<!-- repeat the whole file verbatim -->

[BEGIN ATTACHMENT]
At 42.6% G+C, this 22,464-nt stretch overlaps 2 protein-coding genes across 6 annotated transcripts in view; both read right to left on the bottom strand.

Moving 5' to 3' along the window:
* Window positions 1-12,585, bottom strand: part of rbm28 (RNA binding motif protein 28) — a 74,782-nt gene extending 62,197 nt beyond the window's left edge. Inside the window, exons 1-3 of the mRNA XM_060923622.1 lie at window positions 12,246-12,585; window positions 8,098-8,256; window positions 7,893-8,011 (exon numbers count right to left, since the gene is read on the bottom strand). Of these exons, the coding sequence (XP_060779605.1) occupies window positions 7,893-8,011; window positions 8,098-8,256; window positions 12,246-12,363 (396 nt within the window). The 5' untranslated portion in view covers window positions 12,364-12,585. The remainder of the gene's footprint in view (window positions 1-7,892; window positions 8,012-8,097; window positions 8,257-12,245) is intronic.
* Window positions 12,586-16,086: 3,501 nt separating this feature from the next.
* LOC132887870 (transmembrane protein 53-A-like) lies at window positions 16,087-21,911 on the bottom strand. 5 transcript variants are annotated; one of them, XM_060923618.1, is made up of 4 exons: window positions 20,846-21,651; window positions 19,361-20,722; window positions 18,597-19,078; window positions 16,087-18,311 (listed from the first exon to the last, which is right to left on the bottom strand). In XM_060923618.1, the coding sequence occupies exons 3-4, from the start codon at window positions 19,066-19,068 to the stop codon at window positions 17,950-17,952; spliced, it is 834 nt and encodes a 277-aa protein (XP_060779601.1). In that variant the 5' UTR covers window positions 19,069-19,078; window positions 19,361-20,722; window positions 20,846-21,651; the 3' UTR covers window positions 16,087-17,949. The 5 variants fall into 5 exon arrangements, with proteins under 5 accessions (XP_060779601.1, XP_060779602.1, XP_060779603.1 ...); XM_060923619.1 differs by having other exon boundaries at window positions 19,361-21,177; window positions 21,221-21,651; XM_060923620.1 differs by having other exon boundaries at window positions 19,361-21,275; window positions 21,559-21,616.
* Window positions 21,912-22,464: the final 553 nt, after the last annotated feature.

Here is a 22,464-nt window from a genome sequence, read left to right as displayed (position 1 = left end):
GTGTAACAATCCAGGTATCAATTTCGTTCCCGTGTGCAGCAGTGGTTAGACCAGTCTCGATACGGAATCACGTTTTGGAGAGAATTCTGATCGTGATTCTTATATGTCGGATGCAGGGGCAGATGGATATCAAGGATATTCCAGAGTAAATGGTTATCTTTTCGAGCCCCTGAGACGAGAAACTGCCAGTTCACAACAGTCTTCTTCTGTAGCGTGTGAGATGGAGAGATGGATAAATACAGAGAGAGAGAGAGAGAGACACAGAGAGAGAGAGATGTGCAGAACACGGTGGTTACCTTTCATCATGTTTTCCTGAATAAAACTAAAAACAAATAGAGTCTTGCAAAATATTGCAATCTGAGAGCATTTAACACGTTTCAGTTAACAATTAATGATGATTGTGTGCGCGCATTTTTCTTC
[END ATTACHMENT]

At 42.6% G+C, this 22,464-nt stretch overlaps 2 protein-coding genes across 6 annotated transcripts in view; both read right to left on the bottom strand.

Moving 5' to 3' along the window:
* Window positions 1-12,585, bottom strand: part of rbm28 (RNA binding motif protein 28) — a 74,782-nt gene extending 62,197 nt beyond the window's left edge. Inside the window, exons 1-3 of the mRNA XM_060923622.1 lie at window positions 12,246-12,585; window positions 8,098-8,256; window positions 7,893-8,011 (exon numbers count right to left, since the gene is read on the bottom strand). Of these exons, the coding sequence (XP_060779605.1) occupies window positions 7,893-8,011; window positions 8,098-8,256; window positions 12,246-12,363 (396 nt within the window). The 5' untranslated portion in view covers window positions 12,364-12,585. The remainder of the gene's footprint in view (window positions 1-7,892; window positions 8,012-8,097; window positions 8,257-12,245) is intronic.
* Window positions 12,586-16,086: 3,501 nt separating this feature from the next.
* LOC132887870 (transmembrane protein 53-A-like) lies at window positions 16,087-21,911 on the bottom strand. 5 transcript variants are annotated; one of them, XM_060923618.1, is made up of 4 exons: window positions 20,846-21,651; window positions 19,361-20,722; window positions 18,597-19,078; window positions 16,087-18,311 (listed from the first exon to the last, which is right to left on the bottom strand). In XM_060923618.1, the coding sequence occupies exons 3-4, from the start codon at window positions 19,066-19,068 to the stop codon at window positions 17,950-17,952; spliced, it is 834 nt and encodes a 277-aa protein (XP_060779601.1). In that variant the 5' UTR covers window positions 19,069-19,078; window positions 19,361-20,722; window positions 20,846-21,651; the 3' UTR covers window positions 16,087-17,949. The 5 variants fall into 5 exon arrangements, with proteins under 5 accessions (XP_060779601.1, XP_060779602.1, XP_060779603.1 ...); XM_060923619.1 differs by having other exon boundaries at window positions 19,361-21,177; window positions 21,221-21,651; XM_060923620.1 differs by having other exon boundaries at window positions 19,361-21,275; window positions 21,559-21,616.
* Window positions 21,912-22,464: the final 553 nt, after the last annotated feature.

Here is a 22,464-nt window from a genome sequence, read left to right as displayed (position 1 = left end):
GTGTAACAATCCAGGTATCAATTTCGTTCCCGTGTGCAGCAGTGGTTAGACCAGTCTCGATACGGAATCACGTTTTGGAGAGAATTCTGATCGTGATTCTTATATGTCGGATGCAGGGGCAGATGGATATCAAGGATATTCCAGAGTAAATGGTTATCTTTTCGAGCCCCTGAGACGAGAAACTGCCAGTTCACAACAGTCTTCTTCTGTAGCGTGTGAGATGGAGAGATGGATAAATACAGAGAGAGAGAGAGAGAGACACAGAGAGAGAGAGATGTGCAGAACACGGTGGTTACCTTTCATCATGTTTTCCTGAATAAAACTAAAAACAAATAGAGTCTTGCAAAATATTGCAATCTGAGAGCATTTAACACGTTTCAGTTAACAATTAATGATGATTGTGTGCGCGCATTTTTCTTC